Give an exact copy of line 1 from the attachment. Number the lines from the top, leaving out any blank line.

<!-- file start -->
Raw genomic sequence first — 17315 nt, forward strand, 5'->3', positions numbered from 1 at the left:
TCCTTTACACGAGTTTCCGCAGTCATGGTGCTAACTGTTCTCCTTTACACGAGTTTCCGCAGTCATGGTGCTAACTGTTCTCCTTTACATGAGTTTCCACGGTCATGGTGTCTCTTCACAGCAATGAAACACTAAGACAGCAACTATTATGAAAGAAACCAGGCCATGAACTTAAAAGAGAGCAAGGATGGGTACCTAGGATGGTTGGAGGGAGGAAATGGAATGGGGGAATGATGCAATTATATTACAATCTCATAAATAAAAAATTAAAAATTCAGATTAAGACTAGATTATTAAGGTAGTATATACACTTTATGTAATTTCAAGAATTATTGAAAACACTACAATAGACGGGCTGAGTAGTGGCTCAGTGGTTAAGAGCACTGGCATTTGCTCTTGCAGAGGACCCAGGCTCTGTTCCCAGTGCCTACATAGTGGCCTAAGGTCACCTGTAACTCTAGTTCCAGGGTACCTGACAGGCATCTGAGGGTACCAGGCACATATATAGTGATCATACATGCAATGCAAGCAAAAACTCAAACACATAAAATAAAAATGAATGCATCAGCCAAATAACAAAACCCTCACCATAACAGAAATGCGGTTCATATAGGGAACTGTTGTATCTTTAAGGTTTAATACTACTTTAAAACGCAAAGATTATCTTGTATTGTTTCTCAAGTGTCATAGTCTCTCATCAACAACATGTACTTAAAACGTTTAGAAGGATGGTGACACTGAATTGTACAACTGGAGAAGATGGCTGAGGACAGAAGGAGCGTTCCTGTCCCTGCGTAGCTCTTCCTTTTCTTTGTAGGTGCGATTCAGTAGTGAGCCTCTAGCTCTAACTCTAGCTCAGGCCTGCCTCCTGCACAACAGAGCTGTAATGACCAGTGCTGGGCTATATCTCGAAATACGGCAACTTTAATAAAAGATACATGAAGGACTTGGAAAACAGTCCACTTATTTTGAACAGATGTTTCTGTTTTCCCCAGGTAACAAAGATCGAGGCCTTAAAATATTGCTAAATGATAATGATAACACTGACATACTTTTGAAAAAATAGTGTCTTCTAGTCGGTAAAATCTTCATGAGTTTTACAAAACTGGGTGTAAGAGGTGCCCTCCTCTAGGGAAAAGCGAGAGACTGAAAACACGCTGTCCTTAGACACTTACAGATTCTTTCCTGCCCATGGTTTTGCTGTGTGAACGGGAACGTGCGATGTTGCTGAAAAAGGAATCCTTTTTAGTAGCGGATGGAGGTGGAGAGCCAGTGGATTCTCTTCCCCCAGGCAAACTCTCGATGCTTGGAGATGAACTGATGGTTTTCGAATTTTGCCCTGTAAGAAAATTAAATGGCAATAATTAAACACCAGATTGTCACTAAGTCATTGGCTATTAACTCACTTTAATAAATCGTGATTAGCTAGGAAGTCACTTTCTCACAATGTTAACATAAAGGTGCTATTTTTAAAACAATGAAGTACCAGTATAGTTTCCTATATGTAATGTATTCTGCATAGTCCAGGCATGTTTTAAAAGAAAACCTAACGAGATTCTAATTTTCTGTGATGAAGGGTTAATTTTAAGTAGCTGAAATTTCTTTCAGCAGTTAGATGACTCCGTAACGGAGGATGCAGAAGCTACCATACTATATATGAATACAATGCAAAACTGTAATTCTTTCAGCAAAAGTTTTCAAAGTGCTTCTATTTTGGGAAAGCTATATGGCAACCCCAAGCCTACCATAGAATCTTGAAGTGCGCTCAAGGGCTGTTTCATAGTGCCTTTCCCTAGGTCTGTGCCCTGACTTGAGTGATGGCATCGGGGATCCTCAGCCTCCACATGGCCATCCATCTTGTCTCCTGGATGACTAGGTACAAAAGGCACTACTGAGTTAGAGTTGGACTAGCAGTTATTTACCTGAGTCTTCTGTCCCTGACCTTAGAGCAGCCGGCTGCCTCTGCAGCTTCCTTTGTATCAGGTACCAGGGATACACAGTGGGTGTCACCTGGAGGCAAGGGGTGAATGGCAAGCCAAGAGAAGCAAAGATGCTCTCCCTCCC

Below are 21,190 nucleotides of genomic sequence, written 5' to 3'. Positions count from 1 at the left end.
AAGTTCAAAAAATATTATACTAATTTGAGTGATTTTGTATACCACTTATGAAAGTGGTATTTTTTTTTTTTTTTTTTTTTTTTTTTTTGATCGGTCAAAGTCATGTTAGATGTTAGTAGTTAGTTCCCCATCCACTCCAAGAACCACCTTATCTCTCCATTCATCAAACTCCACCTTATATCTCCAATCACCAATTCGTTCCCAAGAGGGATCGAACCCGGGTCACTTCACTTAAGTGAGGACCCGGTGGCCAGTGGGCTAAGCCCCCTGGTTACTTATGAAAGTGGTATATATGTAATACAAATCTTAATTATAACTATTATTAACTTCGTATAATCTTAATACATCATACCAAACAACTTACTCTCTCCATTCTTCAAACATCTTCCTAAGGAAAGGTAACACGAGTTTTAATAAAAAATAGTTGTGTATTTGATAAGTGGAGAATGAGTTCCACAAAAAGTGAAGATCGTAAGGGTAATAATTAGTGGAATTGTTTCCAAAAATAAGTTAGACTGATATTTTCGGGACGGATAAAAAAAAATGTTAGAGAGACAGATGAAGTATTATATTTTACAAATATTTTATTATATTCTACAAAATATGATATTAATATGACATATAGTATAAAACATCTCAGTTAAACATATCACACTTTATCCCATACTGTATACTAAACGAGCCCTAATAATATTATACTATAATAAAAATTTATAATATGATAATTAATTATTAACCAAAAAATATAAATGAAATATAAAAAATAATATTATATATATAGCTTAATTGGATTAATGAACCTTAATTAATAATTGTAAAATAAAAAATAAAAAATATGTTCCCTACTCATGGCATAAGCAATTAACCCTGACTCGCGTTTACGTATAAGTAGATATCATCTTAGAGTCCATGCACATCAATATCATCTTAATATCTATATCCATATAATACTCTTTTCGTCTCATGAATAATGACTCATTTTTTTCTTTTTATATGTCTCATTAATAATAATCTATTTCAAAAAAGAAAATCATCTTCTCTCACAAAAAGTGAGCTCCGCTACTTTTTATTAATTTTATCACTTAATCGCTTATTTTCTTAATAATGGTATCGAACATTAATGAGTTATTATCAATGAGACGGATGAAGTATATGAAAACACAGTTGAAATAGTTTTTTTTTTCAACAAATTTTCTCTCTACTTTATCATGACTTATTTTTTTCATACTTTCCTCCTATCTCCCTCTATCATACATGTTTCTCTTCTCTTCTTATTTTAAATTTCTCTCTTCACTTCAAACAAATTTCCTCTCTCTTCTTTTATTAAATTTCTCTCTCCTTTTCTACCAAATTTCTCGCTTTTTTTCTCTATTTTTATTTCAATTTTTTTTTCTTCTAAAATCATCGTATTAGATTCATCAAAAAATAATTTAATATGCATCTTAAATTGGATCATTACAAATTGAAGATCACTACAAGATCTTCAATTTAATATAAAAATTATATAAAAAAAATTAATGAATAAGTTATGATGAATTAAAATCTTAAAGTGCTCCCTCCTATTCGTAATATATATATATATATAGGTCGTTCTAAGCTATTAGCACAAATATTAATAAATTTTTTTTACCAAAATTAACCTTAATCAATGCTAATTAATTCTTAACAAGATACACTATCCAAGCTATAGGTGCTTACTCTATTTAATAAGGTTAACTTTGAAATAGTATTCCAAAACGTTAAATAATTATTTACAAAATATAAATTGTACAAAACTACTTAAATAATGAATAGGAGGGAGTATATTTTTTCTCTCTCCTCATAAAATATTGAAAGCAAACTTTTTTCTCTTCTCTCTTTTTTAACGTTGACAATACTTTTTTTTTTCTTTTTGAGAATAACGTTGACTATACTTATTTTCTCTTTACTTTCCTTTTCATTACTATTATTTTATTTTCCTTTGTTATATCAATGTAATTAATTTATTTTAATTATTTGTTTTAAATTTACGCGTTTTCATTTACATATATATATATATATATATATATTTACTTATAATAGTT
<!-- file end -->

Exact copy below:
Raw genomic sequence first — 17315 nt, forward strand, 5'->3', positions numbered from 1 at the left: